Ants Genome Sequenced for The First Time: Clue to Aging
September 4, 2010 3 Comments
The entire genome sequences of two different species of ant have been mapped for the first time, providing an insight into human aging and behaviour. Ants are extremely social creatures and their ability to survive depends on their community in a very similar way to humans. Whether they are workers, soldiers or queens, ants seem to be a perfect fit to study whether epigenetics influences behaviour and aging.
Epigenetics is the study of how genes are activated or deactivated in response to changes in conditions rather than changes to DNA sequences, and helps determine inherited changes in an organism’s traits or gene expression. NYU Langone Medical Center scientists collaborated with colleagues in Pennsylvania, Arizona and China starting in 2008 to study the epigenetic differences between Jerdon’s jumping ant and the Florida carpenter ant to link them to processes in other animals, including humans. After the project was completed, ants became the second family of social insects whose genome was sequenced, after the honey bee. The study, published in Science,focused on the role of epigenetics on longevity in ant colonies where the queens can live up to 10 times longer – several years – than worker ants, whose lifespan ranges between three weeks and a year. In comparing the Jerdon’s jumping ant to the Florida carpenter ant, a destructive pest in the southeastern United States, the scientists found that about 20% of their genes are unique, while about 33% are shared with humans. Reinberg said:
In studying the genomes of these two ants, we were fascinated by the different behaviours and different roles that the worker ants develop. Since every ant in the colony starts with the same genetic information, the different neuronal connections that specify the behaviour appropriate for each social rank must be controlled by epigenetic mechanisms. The findings could potentially help us learn more about the effect of epigenetics on brain function in humans.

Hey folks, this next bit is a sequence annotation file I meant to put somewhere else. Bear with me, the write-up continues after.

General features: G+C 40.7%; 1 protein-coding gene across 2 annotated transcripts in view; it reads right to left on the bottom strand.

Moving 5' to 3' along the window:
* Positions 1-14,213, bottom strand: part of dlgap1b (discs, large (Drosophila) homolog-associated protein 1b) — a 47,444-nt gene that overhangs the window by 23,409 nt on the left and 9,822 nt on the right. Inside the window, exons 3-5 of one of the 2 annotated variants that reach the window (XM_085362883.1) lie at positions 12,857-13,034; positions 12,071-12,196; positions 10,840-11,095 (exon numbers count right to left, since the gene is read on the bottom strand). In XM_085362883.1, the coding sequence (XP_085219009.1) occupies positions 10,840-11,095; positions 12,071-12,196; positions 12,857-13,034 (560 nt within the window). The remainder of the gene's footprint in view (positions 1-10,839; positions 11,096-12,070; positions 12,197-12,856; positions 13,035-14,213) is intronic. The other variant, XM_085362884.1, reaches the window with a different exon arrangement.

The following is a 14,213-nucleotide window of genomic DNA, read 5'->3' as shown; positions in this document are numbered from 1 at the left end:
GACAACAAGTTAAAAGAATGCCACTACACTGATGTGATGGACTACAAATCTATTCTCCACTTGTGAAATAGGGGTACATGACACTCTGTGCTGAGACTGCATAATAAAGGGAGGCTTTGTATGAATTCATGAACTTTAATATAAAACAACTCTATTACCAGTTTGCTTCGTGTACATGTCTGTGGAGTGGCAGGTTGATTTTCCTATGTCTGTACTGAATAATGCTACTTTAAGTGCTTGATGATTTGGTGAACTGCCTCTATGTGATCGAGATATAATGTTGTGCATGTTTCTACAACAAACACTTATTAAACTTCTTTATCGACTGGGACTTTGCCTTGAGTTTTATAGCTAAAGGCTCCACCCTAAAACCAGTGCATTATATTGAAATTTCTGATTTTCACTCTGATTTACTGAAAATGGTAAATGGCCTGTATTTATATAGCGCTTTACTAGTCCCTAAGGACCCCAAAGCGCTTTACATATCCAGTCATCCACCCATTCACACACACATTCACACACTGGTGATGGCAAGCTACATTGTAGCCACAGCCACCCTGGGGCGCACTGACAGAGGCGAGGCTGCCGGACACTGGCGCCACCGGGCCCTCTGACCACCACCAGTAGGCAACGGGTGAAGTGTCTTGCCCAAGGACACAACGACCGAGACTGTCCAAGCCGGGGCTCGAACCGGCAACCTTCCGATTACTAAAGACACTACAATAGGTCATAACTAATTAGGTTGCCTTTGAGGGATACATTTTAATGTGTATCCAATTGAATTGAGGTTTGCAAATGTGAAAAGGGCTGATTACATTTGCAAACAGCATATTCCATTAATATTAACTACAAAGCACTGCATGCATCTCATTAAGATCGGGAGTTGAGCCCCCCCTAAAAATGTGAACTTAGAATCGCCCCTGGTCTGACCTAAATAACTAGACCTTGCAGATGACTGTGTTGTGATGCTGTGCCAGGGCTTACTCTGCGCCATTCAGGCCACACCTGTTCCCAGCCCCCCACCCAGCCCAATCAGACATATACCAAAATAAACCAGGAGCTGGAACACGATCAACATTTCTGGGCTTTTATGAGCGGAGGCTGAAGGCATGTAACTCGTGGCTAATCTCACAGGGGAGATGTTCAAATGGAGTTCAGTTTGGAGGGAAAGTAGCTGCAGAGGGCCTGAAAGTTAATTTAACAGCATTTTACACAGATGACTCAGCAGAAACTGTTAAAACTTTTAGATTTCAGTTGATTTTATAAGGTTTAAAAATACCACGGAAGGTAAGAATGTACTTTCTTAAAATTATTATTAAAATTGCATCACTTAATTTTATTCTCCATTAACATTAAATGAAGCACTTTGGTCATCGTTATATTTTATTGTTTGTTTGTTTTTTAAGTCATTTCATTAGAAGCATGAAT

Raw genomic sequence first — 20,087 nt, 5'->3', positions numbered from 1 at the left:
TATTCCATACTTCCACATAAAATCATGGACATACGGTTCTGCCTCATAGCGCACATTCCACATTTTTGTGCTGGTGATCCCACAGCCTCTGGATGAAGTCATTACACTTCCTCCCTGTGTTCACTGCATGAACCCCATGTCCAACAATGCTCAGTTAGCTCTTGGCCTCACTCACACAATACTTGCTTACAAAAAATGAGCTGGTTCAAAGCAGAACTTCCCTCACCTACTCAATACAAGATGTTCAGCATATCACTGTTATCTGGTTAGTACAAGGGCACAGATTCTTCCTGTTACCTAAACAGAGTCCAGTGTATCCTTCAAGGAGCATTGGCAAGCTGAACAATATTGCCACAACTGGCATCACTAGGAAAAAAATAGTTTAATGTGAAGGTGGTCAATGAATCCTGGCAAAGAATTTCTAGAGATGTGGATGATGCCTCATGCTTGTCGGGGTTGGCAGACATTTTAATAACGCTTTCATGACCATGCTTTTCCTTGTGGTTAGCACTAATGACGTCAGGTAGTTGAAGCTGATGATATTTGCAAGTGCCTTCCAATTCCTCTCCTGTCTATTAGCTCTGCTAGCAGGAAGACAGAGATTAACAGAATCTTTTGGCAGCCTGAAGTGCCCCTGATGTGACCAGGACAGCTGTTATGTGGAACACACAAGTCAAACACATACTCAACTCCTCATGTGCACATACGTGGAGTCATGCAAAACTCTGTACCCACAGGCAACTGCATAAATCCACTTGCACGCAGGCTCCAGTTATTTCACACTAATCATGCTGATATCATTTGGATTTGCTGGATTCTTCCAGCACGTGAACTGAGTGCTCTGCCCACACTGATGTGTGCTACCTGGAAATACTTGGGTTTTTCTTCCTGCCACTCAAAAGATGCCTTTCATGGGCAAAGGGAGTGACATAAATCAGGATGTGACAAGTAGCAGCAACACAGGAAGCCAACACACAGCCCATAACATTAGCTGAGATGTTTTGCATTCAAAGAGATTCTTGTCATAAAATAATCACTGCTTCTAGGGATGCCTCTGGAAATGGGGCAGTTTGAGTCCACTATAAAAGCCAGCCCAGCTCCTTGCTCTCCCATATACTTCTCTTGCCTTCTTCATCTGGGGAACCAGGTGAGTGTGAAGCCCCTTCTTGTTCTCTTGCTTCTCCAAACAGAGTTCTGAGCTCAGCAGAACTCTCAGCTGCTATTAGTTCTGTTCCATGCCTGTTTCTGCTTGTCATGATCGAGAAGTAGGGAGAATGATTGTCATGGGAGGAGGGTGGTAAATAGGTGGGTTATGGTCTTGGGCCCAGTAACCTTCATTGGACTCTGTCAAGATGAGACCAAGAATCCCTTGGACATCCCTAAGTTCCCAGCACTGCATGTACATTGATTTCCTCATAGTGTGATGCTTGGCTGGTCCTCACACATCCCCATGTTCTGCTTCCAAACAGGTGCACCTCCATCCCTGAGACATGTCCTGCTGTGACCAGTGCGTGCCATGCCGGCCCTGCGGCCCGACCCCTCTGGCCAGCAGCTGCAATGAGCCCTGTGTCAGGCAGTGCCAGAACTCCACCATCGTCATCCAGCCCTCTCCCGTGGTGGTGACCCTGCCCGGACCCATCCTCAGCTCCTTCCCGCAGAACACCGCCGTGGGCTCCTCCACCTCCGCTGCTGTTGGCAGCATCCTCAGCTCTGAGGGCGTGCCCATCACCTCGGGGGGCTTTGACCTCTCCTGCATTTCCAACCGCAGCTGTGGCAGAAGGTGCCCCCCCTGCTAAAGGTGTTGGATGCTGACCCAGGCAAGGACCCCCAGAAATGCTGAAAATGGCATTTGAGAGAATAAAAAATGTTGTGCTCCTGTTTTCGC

When the jumping ant queen dies, workers in the small colony fight until only a few remain and become new queens, or gamergates, which live longer than worker ants.The scientists found that these replacement queens had an over-expression of proteins linked to longevity, including the enzyme telomerase. They also had a large amount of small RNAs, a type of genetic material that finesses gene expressions in humans other organisms.
Among carpenter ants, only the queen lays fertilised eggs and her death also spells the end of the colony. Under these ants’ far more sophisticated caste system and social organisation, non-reproductive ants belong to the major or minor workers’ caste. Major workers are tasked with protecting the colony, while minor workers search for food. The scientists said that epigenetics determine how their how their brains are wired differently for their particular tasks. Reinberg and his team found important differences in how genes functioning in the brain are expressed, thus helping explain the role of genes in influencing ant behaviour.
I’m really fascinated by this study. Imagine our intact genome have been mapped and we have technology to remove the aging strands of genome, we would be immortal. Seems a quantum leap to genetics.